The New York City City Council has voted in favor of a plan to ultimately close the Rikers Island jail complex and build four new, borough-based jails by 2026. According to the mayor, this closing is part of a broader effort by the city of New York to continue its trend of decarceration.
The 87-year-old jail is infamous for its corruption, outdated facilities and violence. A 2017 court-mandated report called Rikers Island a "stain" on the city of New York and recommended the facility be closed.
The $8.7 billion plan to close Rikers and replace it with four new jails was backed by Mayor Bill de Blasio back in 2017.
But the effort to close Rikers started well before the mayor got involved. Darren Mack, of prison reform organization JustLeadershipUSA has been pushing to close Rikers Island for nearly 5 years.
"The condition is either you're a predator or prey … Not only did I witness a level of violence I've never seen before but in order to protect myself I had to exhibit that violence to keep people from you know, attacking me. I refuse to be prey so I became a predator," Darren Mack said.
Mack was incarcerated for 20 years, spending his teenage years at Rikers, before his release in 2012. He says Rikers was inhumane and corrupt during his time there and it's only gotten worse since.
"The correctional officers on Rikers is the biggest gang at Rikers. They will tell you that and they take on a gang mentality. They exhibit their power and control through violence. That's how they been operating since I was there in the early 90s up until the present day," Mack said.
While the mayor's plan has been approved, there's still quite a bit of work to do to make it a reality. Since 2013, the jail's average daily population has dropped from 11,000 prisoners to about 7,100, but this plan calls for further decarceration. The city needs to reduce the prison population to 3,300 prisoners by 2026, in order to fit them in the new facilities. That would be the lowest average jail population the city has seen since the 1920s.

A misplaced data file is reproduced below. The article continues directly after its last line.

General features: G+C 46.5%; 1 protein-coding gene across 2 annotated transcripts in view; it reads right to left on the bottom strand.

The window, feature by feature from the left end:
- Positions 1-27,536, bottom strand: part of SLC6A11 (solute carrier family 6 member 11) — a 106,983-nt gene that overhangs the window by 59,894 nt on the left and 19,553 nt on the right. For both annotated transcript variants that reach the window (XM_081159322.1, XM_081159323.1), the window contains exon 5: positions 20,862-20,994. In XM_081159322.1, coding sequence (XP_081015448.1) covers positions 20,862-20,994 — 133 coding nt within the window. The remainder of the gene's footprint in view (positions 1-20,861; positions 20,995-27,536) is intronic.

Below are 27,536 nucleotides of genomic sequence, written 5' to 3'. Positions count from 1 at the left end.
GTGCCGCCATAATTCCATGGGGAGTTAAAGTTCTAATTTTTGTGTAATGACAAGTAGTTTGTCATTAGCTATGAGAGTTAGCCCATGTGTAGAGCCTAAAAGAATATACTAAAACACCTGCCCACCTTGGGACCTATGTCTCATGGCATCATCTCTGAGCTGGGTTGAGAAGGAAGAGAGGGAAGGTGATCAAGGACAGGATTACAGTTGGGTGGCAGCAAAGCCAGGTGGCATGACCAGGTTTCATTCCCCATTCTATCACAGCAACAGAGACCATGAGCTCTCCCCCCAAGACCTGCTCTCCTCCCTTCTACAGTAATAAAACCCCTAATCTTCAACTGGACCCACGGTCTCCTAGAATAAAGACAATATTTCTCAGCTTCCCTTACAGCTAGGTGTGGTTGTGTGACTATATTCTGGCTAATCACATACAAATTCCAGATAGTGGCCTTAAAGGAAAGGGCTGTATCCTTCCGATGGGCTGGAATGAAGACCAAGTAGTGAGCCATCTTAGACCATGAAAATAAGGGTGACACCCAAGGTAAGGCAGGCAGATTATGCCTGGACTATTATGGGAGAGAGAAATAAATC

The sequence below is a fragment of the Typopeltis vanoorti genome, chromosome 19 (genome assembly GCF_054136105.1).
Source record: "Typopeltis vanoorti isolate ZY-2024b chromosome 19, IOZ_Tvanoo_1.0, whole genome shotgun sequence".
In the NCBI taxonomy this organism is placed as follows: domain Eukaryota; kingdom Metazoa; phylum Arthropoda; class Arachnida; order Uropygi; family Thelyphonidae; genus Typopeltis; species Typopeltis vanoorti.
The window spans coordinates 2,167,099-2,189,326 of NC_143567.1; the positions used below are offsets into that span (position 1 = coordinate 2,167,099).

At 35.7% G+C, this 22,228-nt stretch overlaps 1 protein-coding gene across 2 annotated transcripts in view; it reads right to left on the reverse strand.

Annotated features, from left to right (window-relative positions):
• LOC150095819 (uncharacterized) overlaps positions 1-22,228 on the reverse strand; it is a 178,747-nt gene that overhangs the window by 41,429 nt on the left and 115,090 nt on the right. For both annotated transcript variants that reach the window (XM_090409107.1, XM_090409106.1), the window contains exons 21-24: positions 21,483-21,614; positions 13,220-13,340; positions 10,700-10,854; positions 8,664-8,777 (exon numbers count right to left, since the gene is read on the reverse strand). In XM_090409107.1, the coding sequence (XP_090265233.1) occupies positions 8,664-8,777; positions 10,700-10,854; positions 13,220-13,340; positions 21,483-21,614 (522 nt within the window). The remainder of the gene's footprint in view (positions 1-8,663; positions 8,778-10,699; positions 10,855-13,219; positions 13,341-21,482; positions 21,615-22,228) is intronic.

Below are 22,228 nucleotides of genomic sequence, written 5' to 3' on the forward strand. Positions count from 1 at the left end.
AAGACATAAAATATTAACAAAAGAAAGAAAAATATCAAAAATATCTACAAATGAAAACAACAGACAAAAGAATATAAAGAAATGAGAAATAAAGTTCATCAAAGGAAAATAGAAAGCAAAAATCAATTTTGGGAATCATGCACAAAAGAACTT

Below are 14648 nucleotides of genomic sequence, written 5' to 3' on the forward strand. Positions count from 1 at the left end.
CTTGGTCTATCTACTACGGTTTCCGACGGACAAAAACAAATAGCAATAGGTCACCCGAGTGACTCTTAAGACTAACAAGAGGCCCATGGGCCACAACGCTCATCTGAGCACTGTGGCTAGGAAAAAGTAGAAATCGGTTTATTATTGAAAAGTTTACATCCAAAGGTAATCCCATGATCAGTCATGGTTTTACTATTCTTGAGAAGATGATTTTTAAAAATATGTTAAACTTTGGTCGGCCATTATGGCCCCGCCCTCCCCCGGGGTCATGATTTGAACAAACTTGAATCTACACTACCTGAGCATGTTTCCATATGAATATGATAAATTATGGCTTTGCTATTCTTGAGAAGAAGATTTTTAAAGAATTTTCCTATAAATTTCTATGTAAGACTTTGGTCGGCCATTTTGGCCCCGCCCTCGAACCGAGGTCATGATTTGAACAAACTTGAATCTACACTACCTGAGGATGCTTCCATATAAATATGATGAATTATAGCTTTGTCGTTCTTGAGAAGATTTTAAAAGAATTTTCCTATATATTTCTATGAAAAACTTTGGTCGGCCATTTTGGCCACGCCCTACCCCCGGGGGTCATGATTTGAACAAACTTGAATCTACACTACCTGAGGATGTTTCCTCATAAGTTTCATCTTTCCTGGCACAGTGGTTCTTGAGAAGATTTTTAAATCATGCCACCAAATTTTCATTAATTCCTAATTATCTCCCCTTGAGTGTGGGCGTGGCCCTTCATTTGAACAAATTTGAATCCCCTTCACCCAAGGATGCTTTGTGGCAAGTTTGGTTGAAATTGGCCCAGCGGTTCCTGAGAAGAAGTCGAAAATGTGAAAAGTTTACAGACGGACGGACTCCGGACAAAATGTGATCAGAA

Mayor Bill de Blasio and the city of New York are counting on several new programs to continue the trend of decarceration. For example, New York City will eliminate cash bail in 2020 and also expand the city's jail-to-jobs program.
The new jail facilities will be built in New York's four largest boroughs: Brooklyn, Manhattan, Queens, and the Bronx.
"It's definitely is a great victory, for all the work that activists and organizers been doing over the years and I think it's like a step closer towards justice for Khalif Browder and the people that we don't know about," Mack said.
Kalief Browder was 16 years old when he was charged with stealing a backpack in 2010. He ended up spending three years at Rikers Island without ever being convicted of a crime -- two of those years in solitary confinement.
In 2015, two years after Browder was released, he took his own life while struggling with depression. Many credit outrage over Browder's story with spurring public support for closing Rikers.